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Zarak, weekend brunch

I cannot believe it has taken me this long to visit Zarak, better known as the elevated sister to the beloved, Afghan Horseman.

Today we were here for their fusion brunch, described as a West Coast inspired breakfast with Afghan flavours.

The restaurant looks much larger from the exterior. It is shaped like a “L”, with the bar by the door, and additional seating when you turn the corner.

Decor is minimal with a few nods to the culture through shapes, design, and mixed media materials. Most eye catching is the wall of mirrors decorated with Arabic lettering.

Their menu is a scan-able code, and it honestly doesn’t do the food justice. It gets to the point, but you do not get much description of what it is you will be having. Plus all the warmth and flavours from the Afghani influence is lost in its translation.

The drinks on the other hand are a fun story, an update told through colourful sketches. It drew me in and made me want to try and order them all. Visit their website, and you will see what I mean.

For the most bang for our buck we would try their two different weekend brunch flights.

The first is a Mimosa Flight, presented in test tubes, standing upright on a wooden stand. They looked like a lab experiment. Eye catching, but smaller pours. In candy flavours like mango, lychee, and pomegranate; this is ideal for the one who doesn’t like to taste their cocktail. Each was true to their flavour, coupled with a very low ABV percentage.

If you are looking for something that drinks like a snack then direct your attention to their Caesar Flight. Here, the ounces are doubled for 3 ethnic takes on the classic Canadian caesar, and 1 that is more traditional. Only the latter is available as its own cocktail, but they are best all together as a trip.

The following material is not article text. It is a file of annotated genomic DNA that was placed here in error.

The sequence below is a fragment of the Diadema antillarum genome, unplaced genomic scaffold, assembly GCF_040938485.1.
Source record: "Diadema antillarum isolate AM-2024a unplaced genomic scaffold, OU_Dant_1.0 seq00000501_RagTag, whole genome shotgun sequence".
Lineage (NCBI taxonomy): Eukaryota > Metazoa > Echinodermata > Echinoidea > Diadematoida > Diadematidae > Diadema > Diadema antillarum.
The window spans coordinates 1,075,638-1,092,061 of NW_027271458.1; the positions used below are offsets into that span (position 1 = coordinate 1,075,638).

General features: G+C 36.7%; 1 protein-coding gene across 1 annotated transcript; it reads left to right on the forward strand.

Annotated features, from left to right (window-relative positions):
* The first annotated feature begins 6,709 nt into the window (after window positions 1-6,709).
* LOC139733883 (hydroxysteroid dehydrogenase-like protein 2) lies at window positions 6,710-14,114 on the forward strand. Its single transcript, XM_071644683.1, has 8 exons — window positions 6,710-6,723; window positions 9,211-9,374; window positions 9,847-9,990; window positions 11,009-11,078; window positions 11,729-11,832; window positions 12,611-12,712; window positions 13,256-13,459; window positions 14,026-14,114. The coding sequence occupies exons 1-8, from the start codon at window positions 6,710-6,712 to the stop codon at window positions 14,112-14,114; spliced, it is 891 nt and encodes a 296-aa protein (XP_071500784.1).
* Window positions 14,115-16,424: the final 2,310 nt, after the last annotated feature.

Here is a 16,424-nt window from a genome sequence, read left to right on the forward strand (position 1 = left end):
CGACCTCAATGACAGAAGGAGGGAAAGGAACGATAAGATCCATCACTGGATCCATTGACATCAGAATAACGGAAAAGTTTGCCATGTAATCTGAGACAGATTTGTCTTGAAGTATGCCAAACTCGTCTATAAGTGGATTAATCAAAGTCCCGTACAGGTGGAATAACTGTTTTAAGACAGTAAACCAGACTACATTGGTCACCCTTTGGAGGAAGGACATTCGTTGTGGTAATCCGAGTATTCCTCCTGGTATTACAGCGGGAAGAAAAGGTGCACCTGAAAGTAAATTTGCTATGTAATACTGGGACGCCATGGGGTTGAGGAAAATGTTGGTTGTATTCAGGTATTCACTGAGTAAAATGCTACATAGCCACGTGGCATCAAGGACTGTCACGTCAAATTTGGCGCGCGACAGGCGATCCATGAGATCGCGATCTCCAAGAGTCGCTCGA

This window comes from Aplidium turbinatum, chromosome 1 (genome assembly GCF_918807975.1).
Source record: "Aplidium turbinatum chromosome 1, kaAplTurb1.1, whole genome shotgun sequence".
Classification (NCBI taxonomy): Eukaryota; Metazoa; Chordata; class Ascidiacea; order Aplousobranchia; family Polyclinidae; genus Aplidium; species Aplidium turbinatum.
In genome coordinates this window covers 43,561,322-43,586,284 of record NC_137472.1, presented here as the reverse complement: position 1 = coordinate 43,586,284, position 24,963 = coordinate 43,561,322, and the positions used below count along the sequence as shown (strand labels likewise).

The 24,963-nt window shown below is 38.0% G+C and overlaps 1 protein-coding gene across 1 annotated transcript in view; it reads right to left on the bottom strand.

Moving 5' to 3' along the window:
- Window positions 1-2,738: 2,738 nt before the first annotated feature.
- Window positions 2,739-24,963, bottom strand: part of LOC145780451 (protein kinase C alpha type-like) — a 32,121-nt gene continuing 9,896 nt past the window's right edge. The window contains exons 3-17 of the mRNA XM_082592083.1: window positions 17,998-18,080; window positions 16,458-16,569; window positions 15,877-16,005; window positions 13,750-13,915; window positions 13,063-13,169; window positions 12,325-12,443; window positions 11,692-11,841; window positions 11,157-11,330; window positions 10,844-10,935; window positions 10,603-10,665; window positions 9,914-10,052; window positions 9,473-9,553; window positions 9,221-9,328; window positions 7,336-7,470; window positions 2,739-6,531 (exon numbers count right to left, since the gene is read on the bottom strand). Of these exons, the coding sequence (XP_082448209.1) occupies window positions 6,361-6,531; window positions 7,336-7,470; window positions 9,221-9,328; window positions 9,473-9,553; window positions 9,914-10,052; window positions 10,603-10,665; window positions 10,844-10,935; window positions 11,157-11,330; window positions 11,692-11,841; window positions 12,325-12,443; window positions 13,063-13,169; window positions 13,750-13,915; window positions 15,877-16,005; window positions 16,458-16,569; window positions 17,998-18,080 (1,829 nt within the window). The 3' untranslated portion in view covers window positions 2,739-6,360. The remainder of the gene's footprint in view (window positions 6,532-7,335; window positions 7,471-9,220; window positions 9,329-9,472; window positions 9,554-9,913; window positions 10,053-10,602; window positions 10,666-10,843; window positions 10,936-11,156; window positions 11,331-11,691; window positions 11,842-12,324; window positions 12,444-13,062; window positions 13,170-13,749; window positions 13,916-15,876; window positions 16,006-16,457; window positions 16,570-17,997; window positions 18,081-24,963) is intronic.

The first was Korean inspired with Gochujang, Gochujang Salt, and spicy Cheetos for a crunchy garnish. This is the build up for the others, as the most mildest. Be sure to drink this one quick, because as the ice melted, the beverage grew dull. Otherwise the sweetness in the Korean sweet chilli paste shines in this, tempering any would be overwhelming heat.

The second is a Chinese seasonings inspired caesar with Lee Kum Kee Chili Garlic Sauce, Black Bean Salt, and a dumpling as garnish. I liked the extra sensation the fat and fulsome dumpling offered, but I waited too long to get to it, and by the time I did the radiating chill from the ice had cooled it. And a cold dumpling isn’t all that delicious. I still ate it, as to not waste it, but could tell that warm, this would have been a tasty and zesty pocket of meat and dough that would have paired well with its intended similarly zesty beverage. I found this the spiciest of the quartet.

My favourite was the Caesar with Afghan Chutney, Cumin Salt, Tabasco, Dill Salt, and a Fried chicken sandwich topper. Same advice as above, eat the garnish first when it is still warm and crispy. The undressed bun helped to balance out the deep burn of the spice in this one, acting as a palate cleanser.

And the last was a more traditional Caesar with Tito’s Handmade Vodka, Walter’s Craft Caesar, GF Worcestershire Sauce, and two takis as the Seasonal Garnish. Compared to the other four this was lack lustre.

Other notable cocktails I didn’t get a chance to try, but definitely caught my eye were the “Fruit Loops” mixed with an oat cereal milk and actual cereal. And the Bamyan which is a mango number finished with a Mango Melona Bar. This doubles as a drink and dessert.

As for a non-alcoholic option I had to try their Turkish Coffee that comes with a Turkish Delight. Served in a precious gold set that includes a cloche for both the espresso shot and the dish of candy.

The coffee is prepared in a Turkish cezve coffee pot using very finely ground coffee beans, boiled without filtering. The result is a full bodied, bold coffee with a thick layer of grit at the bottom. You don’t drink this as it does leave a chalky finish.